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According to IMDb, you started your career as a screenwriter of sci-fi movies such as Dreamscape (Joseph Ruben, 1984) and Star Trek V – The Final Frontier (William Shatner, 1989). Why did you start writing erotic thrillers?

It’s a genre I’ve always liked and thrillers don’t cost a fortune to make. That’s why they’re attractive to filmmakers and studios. At the start of my career I was working on big budget projects, then I transitioned into smaller films. There are advantages to the thriller, or erotic thriller, because they don’t rely on special effects or epic storytelling. They tend to be contained and work best when they’re scaring the hell out of us on a personal level. When they’re done well, they’re a lot of fun to watch — and to write.

If we consider that you worked during the golden age of the erotic thriller genre (the 90s and the early 2000s), it is not wrong to say that you started writing erotic thrillers “late” (the first you wrote is Obsessed [2009]). Were you fond of this kind of genre in the 90s? Which were your favorite ones?

The Grifters (1990) and The Last Seduction (1994) come to mind.

In terms of my influences, I’ve always been a fan of Classic Film Noir. Billy Wilder’s Double Indemnity (1944) is probably my favorite. Also Out of the Past (1947), Gun Crazy (1950), Detour (1945), Lady From Shanghai (1947) and many more.

Another film I love that influenced me a lot is Lawrence Kasdan’s Body Heat (1981) which I guess you’d call a Neo-Noir because it was made in 1980. Body Heat found a way to make something old feel new again.

Body Heat: an erotic thriller made in 1980.

In my early career, I worked on several thrillers, in some cases without credit. I wrote or rewrote The Stepfather (1987), The Good Son (1993) and Penthouse North (2013), all of which were directed by Joseph Ruben who has an aptitude for these kind of films. Joe was actually going to direct Shattered (2022) but couldn’t because of Covid concerns. Over the years he and I have spent a lot of time trying to figure out what makes these films tick.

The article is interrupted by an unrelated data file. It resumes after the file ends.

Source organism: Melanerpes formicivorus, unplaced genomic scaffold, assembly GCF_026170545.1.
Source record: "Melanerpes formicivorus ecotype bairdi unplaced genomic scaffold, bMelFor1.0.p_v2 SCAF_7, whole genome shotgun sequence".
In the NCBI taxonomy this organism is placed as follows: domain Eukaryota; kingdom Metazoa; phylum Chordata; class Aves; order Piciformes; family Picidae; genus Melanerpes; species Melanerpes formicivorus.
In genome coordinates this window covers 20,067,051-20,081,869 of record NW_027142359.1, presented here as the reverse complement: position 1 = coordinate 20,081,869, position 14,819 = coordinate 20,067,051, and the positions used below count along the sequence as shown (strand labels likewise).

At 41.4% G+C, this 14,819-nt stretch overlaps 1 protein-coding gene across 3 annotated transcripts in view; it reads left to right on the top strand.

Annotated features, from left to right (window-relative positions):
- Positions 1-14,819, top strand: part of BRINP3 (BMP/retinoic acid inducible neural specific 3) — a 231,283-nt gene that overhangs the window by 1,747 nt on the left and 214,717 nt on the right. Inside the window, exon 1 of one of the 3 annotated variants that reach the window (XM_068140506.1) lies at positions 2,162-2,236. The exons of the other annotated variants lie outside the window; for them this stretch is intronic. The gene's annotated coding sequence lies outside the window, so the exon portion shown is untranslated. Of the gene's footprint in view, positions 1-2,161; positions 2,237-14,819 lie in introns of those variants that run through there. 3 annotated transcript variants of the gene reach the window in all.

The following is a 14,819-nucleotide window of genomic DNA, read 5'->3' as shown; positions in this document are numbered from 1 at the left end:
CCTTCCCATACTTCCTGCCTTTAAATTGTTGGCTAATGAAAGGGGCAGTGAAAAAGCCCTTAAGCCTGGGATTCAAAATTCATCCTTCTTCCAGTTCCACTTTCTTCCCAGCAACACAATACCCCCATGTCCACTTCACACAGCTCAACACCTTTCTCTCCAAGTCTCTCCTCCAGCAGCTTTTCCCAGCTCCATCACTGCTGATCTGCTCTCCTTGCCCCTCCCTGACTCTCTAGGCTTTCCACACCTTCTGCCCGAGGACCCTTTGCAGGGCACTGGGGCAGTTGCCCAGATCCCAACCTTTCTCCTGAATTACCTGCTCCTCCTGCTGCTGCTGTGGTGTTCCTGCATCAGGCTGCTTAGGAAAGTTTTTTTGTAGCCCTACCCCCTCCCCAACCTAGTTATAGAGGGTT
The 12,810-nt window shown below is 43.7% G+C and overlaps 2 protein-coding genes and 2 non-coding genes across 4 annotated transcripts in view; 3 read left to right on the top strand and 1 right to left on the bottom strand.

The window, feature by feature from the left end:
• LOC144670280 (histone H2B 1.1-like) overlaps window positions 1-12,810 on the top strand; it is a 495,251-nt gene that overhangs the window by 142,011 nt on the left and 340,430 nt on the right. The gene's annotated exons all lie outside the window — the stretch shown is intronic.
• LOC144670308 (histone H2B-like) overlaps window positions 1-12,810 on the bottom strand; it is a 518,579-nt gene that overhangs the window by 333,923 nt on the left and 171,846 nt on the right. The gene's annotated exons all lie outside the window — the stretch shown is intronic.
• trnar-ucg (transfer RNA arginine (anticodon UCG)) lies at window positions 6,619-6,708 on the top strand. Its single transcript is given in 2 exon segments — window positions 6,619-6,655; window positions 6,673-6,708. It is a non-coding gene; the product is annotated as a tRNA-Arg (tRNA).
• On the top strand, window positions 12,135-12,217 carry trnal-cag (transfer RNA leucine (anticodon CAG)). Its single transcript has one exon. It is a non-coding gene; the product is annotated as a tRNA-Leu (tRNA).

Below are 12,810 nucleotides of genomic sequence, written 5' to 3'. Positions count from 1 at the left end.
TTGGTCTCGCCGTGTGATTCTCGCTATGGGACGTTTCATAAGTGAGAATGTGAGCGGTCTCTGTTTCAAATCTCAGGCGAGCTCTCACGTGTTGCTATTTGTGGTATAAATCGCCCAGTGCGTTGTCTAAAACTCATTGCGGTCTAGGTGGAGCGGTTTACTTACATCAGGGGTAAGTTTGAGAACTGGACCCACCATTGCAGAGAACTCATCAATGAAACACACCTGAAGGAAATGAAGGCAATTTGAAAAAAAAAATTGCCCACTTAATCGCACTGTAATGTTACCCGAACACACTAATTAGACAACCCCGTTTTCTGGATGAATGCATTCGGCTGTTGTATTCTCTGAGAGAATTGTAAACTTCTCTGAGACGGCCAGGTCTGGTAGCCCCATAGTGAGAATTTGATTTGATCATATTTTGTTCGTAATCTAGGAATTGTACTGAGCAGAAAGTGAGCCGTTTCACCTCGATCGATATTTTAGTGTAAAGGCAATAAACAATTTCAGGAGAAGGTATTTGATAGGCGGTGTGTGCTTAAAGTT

The erotic thriller as a genre almost never contemplates the purity of a scheme but is based on a logic of hybridisation. How do the thrillers you have made differ in terms of proximity to the erotic thriller genre?

Some erotic thrillers are simply about a sexual relationship that goes horribly wrong and turns deadly. Fatal Attraction (1987) is the best example of this. What’s great about Fatal Attraction is that it hits us where we live. It’s about people we can identify with. There’s no crime for profit going on. It’s simply about the accelerating obsession of a rejected woman who, as Glenn Close’s character states, “will not be ignored.” We side with Michael Douglas whose family is threatened but we also feel sympathy and understanding for Close who feels (justifiably) that she has been used and cast aside.

Obsessed is a story in this vein. Fatale (2020) and more recently, Shattered, are about sex used as a weapon for murder and profit.


shatteredSex as a wepon: Fatale and Shattered.

One of your latest screenplays, Fatale, makes clear right from the title its debt to Fatal Attraction, from which it takes the famous sex scene on the kitchen sink. At the same time, the cop in the film played by Hilary Swank is called Quinlan, a clear reference to Touch of Evil (Orson Welles, 1959). It is commonly believed that noir is a progenitor of the erotic thriller. Do you think the same is true for your films?

You’re the first person to recognize the reference to Hank Quinlan, the corrupt cop played by Orson Welles in Touch of Evil. I like to throw in these little references now and then to see if my fellow film nerds are paying attention.

touch of evil quinlan

fatale erotic thrillerThe cop played by Hilary Swank is called Quinlan, a clear reference to Touch of Evil.

Film Noir is definitely the progenitor of the erotic thriller. Noir itself was an outgrowth of the pulp literature of the 1930’s and 40’s by authors like James M. Cain, Cornell Woolrich and the writers of Black Mask, a pulp magazine that featured brutal crimes, deadly dames and hard-boiled detectives.

One of my favorite films, Billy Wilder’s Double Indemnity, is based on a Cain novel and contains all the classic elements. A femme fatale manipulates a guy to commit murder for profit. In some stories the roles are reversed and it’s a guy manipulating a woman but the outcomes are the same — disaster or death for both.

erotic thriller double indemnityFilm Noir is the progenitor of the erotic thriller.

Erotic thrillers are also indebted to the Giallo films and European thrillers of the 1970s which raised the bar for violence and sexuality.

Some erotic thrillers you wrote feature actors of color. We think that this is interesting, since most erotic thrillers of the 90s were often aimed at a white audience. What are the challenges you faced in writing erotic thrillers following the 90s classics but centered around black characters?